It’s a gorgeous morning, so I walk to Ivanhoe Station. I am listening to music, the powerful voice of Mavis Staples is urging someone named Fanny to take a load off, as good a piece of advice as Fanny will ever receive.A big crowd is expected, so I plan to arrive early to line up outside Gate 2, drape my scarf on a seat and take in some of the VFL game at Punt Road Oval, a short walk away. Perhaps, while I am there, I can catch up with some friends? The queue is long and does not move. I am now listening to the Statler Brothers’ sixties classic, ‘Flowers on the Wall’. Playing solitaire with a deck of 51 would be quicker!
I stroll across the park and up into the Jack Dyer Stand. The second quarter has just started and the Tigers already have a comfortable lead. I can’t find anyone I know. A quick exchange of texts follows. We have just missed each other, they left at quarter-time and are in the 3121 Reserve of the MCG. Taking its name from the postcode of our great club, this was my membership category before the MCC gave me the nod last year. The boys have a spare ticket and ask if I would like to join them. Callum Moore kicks a spectacular goal, which I nearly miss while playing with my phone.
I leave at half-time, confident the Tigers will win this game easily. I walk briskly, retrieve my scarf and retrace my steps back to Gate 5. A few more texts and I am standing in the Jack Ryder Room, beer in hand, laughing and chatting with old friends, feeling like I had never left. The mood is expectant and buoyant, I do not recall such optimism before a Richmond game. The last time I was in this room was in 2016!
We are seated. Just like that, I am back in the Richmond stronghold, wrapped up in the strong arms of the Tiger Faithful. I feel like I am walking east along Bridge Road, about to turn right into Lennox Street. I look around me and cannot see any Magpie fans. I can hear them though, you can always hear Collingwood supporters. I can see the Members’ stand filling across the ground.
It’s a blistering start. The Tigers kick two quick ones and the Magpies reply with two of their own, opening the smallest of leads. Magpie fans are ecstatic. In a glorious moment, the romance of the past intersected briefly with the promise of the future. Their goals have just been kicked by the sons of Peter Daicos and Gavin Brown!
How many times do we see a player mark strongly just outside his kicking range, look around and dish off to a passing runner who will shoot for him? How often does this tactic work? Jayden Short is turning it into his signature play. Our graceful, smooth-moving, sharp-shooting young half-back restores our lead. Moments later, he repeats the dose. Wait, is this some kind of bizarre goal review? Was there something wrong with the previous goal? Reality sinks in and the Faithful celebrate like it is September, 2017 again!
Richmond takes a comfortable lead into the first break, just as the VFL team did. Upon resumption, the game tightens. It is cracking football and we sit in awe as it unfolds. Brodie Grundy dominates the ruck, especially when Big Nancy is not on the field, which is strangely for longer than normal. Pendlebury and Sidebottom sound like a dodgy East London law firm but are actually dominant footballers, winning plenty of the ball. Richmond’s midfield is well-beaten and Alex Rance has his hands full containing Collingwood’s American Man-Mountain, Mason Cox. Yet somehow, none of this matters. David Astbury steps up as the main intercept marker. Our forward line is lively and scores freely anyway. At half-time, the game is close but we lead.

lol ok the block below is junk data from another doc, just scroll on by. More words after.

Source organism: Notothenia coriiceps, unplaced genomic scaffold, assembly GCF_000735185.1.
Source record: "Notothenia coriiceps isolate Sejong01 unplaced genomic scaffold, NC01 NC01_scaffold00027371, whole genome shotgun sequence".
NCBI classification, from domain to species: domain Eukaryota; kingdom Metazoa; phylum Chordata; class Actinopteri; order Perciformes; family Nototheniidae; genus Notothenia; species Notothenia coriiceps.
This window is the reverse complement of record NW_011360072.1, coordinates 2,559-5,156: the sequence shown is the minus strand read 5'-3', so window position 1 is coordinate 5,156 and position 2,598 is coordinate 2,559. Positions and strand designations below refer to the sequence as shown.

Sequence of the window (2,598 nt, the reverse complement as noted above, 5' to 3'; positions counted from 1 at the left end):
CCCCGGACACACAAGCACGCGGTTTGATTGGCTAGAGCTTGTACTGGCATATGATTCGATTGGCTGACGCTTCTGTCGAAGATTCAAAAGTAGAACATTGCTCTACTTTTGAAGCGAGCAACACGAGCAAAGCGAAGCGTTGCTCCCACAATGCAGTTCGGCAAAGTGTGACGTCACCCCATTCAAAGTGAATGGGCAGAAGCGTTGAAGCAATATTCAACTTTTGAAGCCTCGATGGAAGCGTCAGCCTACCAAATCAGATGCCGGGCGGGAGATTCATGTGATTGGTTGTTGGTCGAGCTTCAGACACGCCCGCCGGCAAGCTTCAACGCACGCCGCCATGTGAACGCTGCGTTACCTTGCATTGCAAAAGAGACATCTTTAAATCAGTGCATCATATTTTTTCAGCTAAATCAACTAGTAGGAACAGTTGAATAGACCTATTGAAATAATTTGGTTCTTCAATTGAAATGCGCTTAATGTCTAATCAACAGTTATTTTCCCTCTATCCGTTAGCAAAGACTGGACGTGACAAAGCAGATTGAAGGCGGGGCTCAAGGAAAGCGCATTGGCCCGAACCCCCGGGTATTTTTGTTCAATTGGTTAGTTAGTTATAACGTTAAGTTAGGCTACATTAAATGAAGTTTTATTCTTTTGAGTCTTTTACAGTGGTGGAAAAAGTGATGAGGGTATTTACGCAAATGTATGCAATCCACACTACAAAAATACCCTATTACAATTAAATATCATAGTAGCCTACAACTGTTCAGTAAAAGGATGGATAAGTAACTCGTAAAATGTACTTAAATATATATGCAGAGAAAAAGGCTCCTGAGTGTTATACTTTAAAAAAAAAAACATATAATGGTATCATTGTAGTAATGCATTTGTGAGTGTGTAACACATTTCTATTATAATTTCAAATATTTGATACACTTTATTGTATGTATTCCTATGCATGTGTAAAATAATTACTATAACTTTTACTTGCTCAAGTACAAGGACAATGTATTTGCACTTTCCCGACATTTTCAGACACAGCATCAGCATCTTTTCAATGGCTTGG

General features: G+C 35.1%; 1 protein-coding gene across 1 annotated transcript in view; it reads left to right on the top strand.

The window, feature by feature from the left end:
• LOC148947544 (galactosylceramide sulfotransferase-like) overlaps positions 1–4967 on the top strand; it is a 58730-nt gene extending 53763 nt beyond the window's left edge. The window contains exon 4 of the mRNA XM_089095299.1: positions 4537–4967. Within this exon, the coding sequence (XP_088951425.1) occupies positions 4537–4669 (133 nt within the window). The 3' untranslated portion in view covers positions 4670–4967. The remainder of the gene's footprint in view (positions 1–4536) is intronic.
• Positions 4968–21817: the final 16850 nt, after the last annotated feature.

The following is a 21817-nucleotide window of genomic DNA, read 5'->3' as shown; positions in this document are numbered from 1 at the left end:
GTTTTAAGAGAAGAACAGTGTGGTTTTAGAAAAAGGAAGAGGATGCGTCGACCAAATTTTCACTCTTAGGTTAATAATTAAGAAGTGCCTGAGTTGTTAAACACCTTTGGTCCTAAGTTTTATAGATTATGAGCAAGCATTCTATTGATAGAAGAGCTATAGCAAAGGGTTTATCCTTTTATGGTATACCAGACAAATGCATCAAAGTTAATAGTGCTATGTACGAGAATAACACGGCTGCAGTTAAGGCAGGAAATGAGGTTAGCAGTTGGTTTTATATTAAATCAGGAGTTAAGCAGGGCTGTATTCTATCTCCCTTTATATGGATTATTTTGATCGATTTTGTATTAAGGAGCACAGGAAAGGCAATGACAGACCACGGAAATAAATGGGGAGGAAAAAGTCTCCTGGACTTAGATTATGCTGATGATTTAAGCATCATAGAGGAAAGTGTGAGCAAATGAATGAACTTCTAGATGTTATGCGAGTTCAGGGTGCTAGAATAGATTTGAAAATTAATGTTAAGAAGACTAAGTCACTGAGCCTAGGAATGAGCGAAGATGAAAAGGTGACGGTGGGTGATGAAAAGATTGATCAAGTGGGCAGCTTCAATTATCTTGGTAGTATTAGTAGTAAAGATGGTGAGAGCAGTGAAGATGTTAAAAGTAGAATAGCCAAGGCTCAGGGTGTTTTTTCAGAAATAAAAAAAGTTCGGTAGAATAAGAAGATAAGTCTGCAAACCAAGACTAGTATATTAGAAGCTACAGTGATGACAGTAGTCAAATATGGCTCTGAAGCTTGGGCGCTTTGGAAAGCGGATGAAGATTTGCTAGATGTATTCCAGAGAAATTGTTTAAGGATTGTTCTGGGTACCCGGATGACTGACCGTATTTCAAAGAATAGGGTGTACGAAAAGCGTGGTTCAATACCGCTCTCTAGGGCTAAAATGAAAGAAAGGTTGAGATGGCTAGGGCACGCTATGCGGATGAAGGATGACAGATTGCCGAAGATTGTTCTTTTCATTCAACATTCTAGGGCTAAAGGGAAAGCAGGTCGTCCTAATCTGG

During the third quarter, dynamic young Tiger, Jack Higgins, breathes fresh life into the game, this time with a ridiculously ambitious goal that has us all scratching our heads, even the umpires, who are just as puzzled as the rest of us. Are there are any rules that might shed some light on whether this is even possible? It is replayed on the big screen repeatedly, delighting my mate who observes that these give us four chances to celebrate this most incredible of goals. It stands. The Tigers lead at the final break.
Our euphoria is tinged with sadness as unlucky young Magpie, Matt Scharenberg, limps off forlornly, his knee damaged for the third time in his brief career. That sucks.
The last quarter is classic Tigers’ football. A plucky opponent has been worn down under grinding pressure. All that is needed are a few goals to seal the win. They come quickly. The kill is clean and clinical.
These are games of wonder, they restore our youth, they will bring us back for more, again and again. When these two mighty tribes clash on the MCG, we do more than simply watch. All our senses are engaged as the spectacle plays out. We are overloaded with stimuli. We hear the rising roar of the crowd, so loud it jars and shocks. We smell the electricity in the air. We feel the rumbling of the stands in the pits of our stomachs as the marvels of a constricted and contested game explode all around us. And we taste the sweetness of success or the bitterness of defeat.
After the game, we pay a quick visit to the Maurice Rioli Room at Punt Road for another quiet drink. What a wonderful time this is to be a Tiger fan!
As I step onto the train at Jolimont Station, all is quiet and I am listening to music again. Freddy Mercury gives voice to my thoughts as he belts out: “Like a Tiger defying the laws of gravity, don’t stop me now, I’m having a good time.
RICHMOND 5.2 8.3 11.6 16.9 (105)
COLLINGWOOD 2.1 7.1 11.2 12.5 (77)
Richmond: Martin 3, Riewoldt 3, Higgins 2, Short 2, Castagna 2, Caddy, Townsend, Edwards, Rioli
Collingwood: Thomas 4, Hoskin-Elliott 3, Cox 2, Daicos, Brown, Mihocek
Richmond: Astbury, Short, Broad, Edwards, Prestia, Rance, Riewoldt
Collingwood: Grundy, Pendlebury, Thomas, Greenwood, Adams, Moore
Collingwood: Howe (concussion), Mihocek (ankle), Scharenberg (knee)
Umpires: Margetts, Hosking, Findlay
Official crowd: 88,180 at the MCG